Architecture• End to end architecture – Commercial-off-the-shelf packages – Bespoke software (TSW) – Integration with CusMod, Nexus (warehouse), Quantum – Based on end-to-end process• Solution set − Sterling B2B gateway − SPSS - pattern analysis − Initiate - Master Data Management − FileNet - content management − ArcticFast – Action Plans − DB2 - database − WebSphere Process Server - orchestration − Tivoli - security − Java - bespoke development
JBMS Tranche 1 Benefits Total Benefits over 10 year life estimated at $533m Agency efficiency and value for money FTE savings $41m - 7% Future staff growth containment: QualitativeAgility to handle future change Safeguard Border systems services Decreased CusMod failure risk: $99m – 18% Secure existing Government revenue base: qualitative Industry supply chain efficiency and effectiveness Increased supply chain efficiencies for imports and exports: $137m – 26% Improved trust and mutual recognition: Qualitative Advanced Management of border risk – 49% Biosecurity harm avoidance $199m – 38% Drug harm avoidance $56m – 11% Passenger experience: Qualitative
Cost Recovery• Net operating costs over the 11-year life of the system is $204M• Cabinet agreed to recover 50% of costs from Industry by increasing fees• $46M over 3.25 year initial cost recovery period and then the remainder over a further 4.75 years• Fees will be first adjusted to reflect changes in transaction volumes• Industry consultations in progress with report back to cabinet in October 2012.• Cost recovery to start on 1 April 2013 when the Trade Single Window is launched.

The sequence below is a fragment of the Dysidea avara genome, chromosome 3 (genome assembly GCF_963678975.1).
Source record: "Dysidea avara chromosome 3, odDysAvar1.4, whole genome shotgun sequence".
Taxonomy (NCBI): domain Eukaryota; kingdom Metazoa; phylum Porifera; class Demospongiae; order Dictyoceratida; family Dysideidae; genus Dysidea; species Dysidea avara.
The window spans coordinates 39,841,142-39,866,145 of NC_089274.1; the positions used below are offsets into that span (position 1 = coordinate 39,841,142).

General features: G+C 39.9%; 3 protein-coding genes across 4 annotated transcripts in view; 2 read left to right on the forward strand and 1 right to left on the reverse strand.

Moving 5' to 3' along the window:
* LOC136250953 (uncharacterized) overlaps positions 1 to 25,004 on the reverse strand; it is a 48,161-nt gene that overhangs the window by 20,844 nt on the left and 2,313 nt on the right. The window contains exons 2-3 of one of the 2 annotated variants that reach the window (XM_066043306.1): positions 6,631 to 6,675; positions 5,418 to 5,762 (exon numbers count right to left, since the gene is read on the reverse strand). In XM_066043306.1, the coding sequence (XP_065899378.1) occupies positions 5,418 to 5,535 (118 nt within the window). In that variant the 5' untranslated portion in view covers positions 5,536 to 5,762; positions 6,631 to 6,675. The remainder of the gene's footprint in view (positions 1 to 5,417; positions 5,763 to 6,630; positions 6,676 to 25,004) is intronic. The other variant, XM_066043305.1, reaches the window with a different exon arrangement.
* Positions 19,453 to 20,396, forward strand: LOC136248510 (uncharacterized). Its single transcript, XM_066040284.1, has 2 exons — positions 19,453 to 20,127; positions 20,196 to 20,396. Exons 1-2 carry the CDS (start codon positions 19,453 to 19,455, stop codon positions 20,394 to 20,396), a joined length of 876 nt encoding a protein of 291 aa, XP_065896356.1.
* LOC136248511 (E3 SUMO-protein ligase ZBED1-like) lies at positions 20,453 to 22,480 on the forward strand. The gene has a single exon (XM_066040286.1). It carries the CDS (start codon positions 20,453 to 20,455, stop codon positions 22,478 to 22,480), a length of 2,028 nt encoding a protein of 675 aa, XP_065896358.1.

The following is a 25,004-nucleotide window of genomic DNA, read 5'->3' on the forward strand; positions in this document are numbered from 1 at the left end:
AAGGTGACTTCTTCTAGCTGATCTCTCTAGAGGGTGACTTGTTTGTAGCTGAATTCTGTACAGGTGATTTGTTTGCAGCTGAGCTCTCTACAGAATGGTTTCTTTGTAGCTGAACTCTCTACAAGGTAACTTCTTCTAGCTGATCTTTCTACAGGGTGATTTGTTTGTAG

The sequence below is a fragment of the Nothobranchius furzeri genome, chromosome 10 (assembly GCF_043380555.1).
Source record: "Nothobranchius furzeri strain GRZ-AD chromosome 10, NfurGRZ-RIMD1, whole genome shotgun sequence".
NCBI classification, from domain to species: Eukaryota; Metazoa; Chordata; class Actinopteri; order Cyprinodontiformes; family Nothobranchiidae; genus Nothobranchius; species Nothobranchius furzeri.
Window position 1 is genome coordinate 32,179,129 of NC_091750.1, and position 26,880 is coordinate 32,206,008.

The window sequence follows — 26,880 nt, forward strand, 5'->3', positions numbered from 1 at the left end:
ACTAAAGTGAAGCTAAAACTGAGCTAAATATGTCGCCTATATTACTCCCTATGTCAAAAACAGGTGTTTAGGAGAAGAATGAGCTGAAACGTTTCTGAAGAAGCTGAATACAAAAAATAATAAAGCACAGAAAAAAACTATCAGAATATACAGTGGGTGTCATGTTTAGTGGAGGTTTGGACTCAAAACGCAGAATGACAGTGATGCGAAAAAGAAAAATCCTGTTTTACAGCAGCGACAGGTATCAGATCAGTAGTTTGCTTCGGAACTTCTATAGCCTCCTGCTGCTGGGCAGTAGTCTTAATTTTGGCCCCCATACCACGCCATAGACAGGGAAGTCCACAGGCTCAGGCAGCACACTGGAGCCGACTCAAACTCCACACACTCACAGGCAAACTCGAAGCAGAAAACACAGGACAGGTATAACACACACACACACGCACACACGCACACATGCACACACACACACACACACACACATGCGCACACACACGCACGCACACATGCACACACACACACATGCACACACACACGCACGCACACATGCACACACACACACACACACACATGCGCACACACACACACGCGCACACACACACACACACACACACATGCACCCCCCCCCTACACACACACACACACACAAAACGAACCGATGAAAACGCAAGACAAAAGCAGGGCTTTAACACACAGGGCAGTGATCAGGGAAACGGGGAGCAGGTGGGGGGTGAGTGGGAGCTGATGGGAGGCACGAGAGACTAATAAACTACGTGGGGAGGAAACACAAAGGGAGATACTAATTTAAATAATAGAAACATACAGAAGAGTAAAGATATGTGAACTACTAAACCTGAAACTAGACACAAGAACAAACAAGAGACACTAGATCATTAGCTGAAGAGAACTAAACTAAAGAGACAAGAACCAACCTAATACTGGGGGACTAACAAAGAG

Business Transition May June Jul Aug Sept Oct Nov Dec Jan 2013 Feb Mar Apr System deliverymilestones SPSS Tool Available Release A Release B Go Live Business Transition Plan Communications Plan Business Impact Assessment Operational Procedures People Readiness (PRA) Plan People Transition Plan Training Strategy Training Needs Analysis/Plan Release A Comms Release B Comms Training Release A Training Release B Early Life Support
Stakeholder Transition May June Jul Aug Sept Oct Nov Dec Jan 2013 Feb Mar Apr System deliverymilestones SPSS Tool Available Release A Release B Go Live ECN contingency Release A Release B plan agreed pilot review pilot review Pilot partner On-boarding May 2011 – May 2012 agreements signed docs revised • Industry workshops • High Level procedures Repeat client consultation Intentions • Detailed procedures TSW fact sheets published survey consultation • Online information • Pilot partner engagement Client registration Direct connect & WCO3 • CBAFF conference records migrated marketing material published • Tomorrow Cargo Logistics and validated meetings Stakeholder • Items in internal and agencies updated external publications
JBMS Tranche 2 Vision TSW Risk and Intelligence Messaging and Entity Resolution & Data Mining Web Gateway Mining Registration Intelligence Risk Identification Analysis and Management Reference Enterprise Search Library Prosecutions & Information Transaction Processing Investigations Services Evidence Goods Craft Management Knowledge Passengers Case Management Management Workflow Customer Relationship Content Management Management 24
Key learnings from programme• Governance: Strong and active cross agency governance has driven what we have achieved so far• Consultation: It’s important to consult with Industry early on benefits and cost recovery options• Resourcing: The level of resources needed for the programme from both agencies exceeded initial projections, hence had an impact on BAU work.• Monitoring: The level of external monitoring and auditing imposed on the programme was underestimated and also required more effort than initially anticipated.• Communication: When communicating progress to key stakeholders, the industry and internal staff , we underestimated the time involved in customising the story.• Benefit Realisation: It’s important to develop (early) a benefit realisation framework over the life of the programme (10 years) and have persons accountable for capturing and reporting on the benefits. E.g. Chief Executive KPI.